I recently did a translation of about 20,000 words. Someone else has reviewed it. The translation agency has now asked me to go through the document to see if I agree or disagree with the changes, then confirming each segment. I have the role of second reviewer. Considering the amount of words and the first reviewer's habit of changing even those things that are correct (but disagreeable to him) it is going to take some time to go through the document.

It would be interesting to know what others would do in this case, since any extra payment to me for this job has not been mentioned. Is this normal?


Start by explaining to the agency that the edits contain a lot of preferential changes and ask them whether you should accept changes unless you have a reason not to (often the case when the reviewer is an in-country affiliate of the end client) or you have the last say on those (most often the case if they trust you as an expert but have sent the file for reviewing by an extra pair of eyes, for added quality/safety or to comply with the client's or legal requests).

In the first case, reject those changes you disagree with (maybe explain your reasoning, although that depends on the number of changes and their importance) and then accept all the rest in one go (as in click "accept all"). In the second case, just the opposite, accept those changes you find helpful and then reject all the rest in one go.

I normally don't charge for it unless requested to write lenghty explanations on why I did/didn't accept each change. The amount of time spent on the edits should be anyway proportional to the payment you originally received for the translation.


 

Thayenga  Identity Verified
Germany
Local time: 06:45
Member (2009)
English to German
+ ...
Of course :) Nov 12, 2015

Sheila Wilson wrote:

But I'd want to make sure there weren't any real errors of mine in there that the proofreader had spotted, and I'd update those segments for free. That's all part of making sure that your work is as good as it can be, and not laying yourself open to criticism in the future.


Yes, I would also see if the proofreader had corrected mistakes I made. Sorry, I was in a hurry when answering here.icon_smile.gif

Sheila Wilson wrote:
Whether to accept or reject the proofreader's purely preferential changes is then up to the agency. They can pay you to make the decisions and do the work, or they can pay someone else. Maybe the proofreader would do it for free?


Purely preferential changes cannot be eliminated, but one's personal preferences should be laid aside when proofreading a file. After all, it is possible to edit a text to death, so to speak.

That the proofreader might do a second review for free is possible. However, this would render very little to the document itself because hardly anybody is willing to change their personally preferred terms.icon_wink.gif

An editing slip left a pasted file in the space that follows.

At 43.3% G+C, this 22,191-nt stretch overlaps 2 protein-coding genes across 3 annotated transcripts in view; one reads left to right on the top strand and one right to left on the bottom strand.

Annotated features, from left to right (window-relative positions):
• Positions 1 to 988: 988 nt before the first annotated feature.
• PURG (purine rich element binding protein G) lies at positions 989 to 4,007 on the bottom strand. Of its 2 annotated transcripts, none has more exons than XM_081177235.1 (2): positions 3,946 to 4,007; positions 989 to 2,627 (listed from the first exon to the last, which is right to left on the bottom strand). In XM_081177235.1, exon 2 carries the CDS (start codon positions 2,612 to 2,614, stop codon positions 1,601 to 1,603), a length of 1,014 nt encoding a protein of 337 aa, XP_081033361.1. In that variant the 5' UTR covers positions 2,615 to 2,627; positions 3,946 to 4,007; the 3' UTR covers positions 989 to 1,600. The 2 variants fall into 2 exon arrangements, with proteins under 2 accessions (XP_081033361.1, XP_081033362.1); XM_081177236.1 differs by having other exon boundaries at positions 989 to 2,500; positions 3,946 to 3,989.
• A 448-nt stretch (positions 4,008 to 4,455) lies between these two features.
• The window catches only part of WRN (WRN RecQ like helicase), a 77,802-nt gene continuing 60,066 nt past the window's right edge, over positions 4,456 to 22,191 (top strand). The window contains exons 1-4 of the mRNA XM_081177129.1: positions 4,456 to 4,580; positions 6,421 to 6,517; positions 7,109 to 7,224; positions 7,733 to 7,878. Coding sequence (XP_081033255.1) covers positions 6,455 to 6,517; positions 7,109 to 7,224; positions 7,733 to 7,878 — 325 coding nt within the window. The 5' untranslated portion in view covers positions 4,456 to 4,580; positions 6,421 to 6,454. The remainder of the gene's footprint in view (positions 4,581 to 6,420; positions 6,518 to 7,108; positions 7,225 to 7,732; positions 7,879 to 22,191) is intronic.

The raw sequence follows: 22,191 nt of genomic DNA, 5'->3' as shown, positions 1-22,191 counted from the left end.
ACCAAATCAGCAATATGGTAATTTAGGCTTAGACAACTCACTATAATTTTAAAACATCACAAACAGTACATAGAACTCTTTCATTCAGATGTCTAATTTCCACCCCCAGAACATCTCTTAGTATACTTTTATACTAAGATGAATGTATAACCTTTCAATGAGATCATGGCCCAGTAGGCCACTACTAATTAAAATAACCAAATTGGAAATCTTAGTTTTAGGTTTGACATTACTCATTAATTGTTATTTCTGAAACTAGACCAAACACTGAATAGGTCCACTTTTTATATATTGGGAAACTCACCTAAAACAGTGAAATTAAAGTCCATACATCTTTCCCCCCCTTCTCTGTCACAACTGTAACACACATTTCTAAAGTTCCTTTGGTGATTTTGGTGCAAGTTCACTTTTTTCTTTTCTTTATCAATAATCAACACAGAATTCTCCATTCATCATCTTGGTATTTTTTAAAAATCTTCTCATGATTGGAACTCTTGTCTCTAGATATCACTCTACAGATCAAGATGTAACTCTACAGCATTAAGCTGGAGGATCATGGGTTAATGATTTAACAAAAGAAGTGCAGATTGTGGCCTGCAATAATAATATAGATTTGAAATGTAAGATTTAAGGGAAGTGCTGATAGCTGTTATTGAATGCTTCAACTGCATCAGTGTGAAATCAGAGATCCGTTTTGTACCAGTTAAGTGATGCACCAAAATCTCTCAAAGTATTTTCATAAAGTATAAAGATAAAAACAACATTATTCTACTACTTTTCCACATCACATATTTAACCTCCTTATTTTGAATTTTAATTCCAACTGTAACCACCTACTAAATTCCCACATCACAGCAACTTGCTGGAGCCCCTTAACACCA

To simply accept all changes is one option. However, this would automatically also accept incorrect changes.

[Edited at 2015-11-12 15:34 GMT]


 

LEXpert  Identity Verified
United States
Local time: 23:45
Member (2008)
Croatian to English
+ ...
OK, don't accept all changes... Nov 12, 2015


To simply accept all changes is one option. However, this would automatically also accept incorrect changes.

[Edited at 2015-11-12 15:34 GMT]


I didn't mean that literally! Obviously you would not want to accept incorrect changes. I just meant that you shouldn't overthink it. Unless the reviewer has said that your translation was defective, nobody at the agency is going analyze every change and your response. They don't have the time for that either.


 

Jacqueline White
Austria
Local time: 06:45
Hungarian to English
+ ...
Accept all changes in Memoq Nov 12, 2015

Click on ctrl, shift and U simultaneously to approve all segments.

I think my attitude to charging for it would depend on whether (and to what extent) the reviewer found genuine errors.
Even if I don't agree with all changes made, sometimes it can be a useful process.


 

PawelPtak
Poland
changes Nov 12, 2015

It is impossible to accept all changes.

 

Norskpro
Sweden
Local time: 06:45
Member
English to Norwegian
+ ...
TOPIC STARTER
Accept or not accept changes Nov 12, 2015

I would not automatically accept all changes. Some changes are for the better, and I may have made mistakes, such as typos. So of course, these changes have to be accepted.

Thank you Lydia for your MemoQ tip. That is very helpful for any future situations for which I'll be needing it.

I delivered the document, and I did not confirm all the segments. I changed a few things back to the original in cases where I felt strongly that the reviewer was wrong, then wrote to the PM that I accepted all the other changes.

I do find that a lot of extra work is made by reviewers that insist that their terms are so much better than the original translation and then go on to make unnecessary changes. I try to remember this when I am reviewing another translator's translation.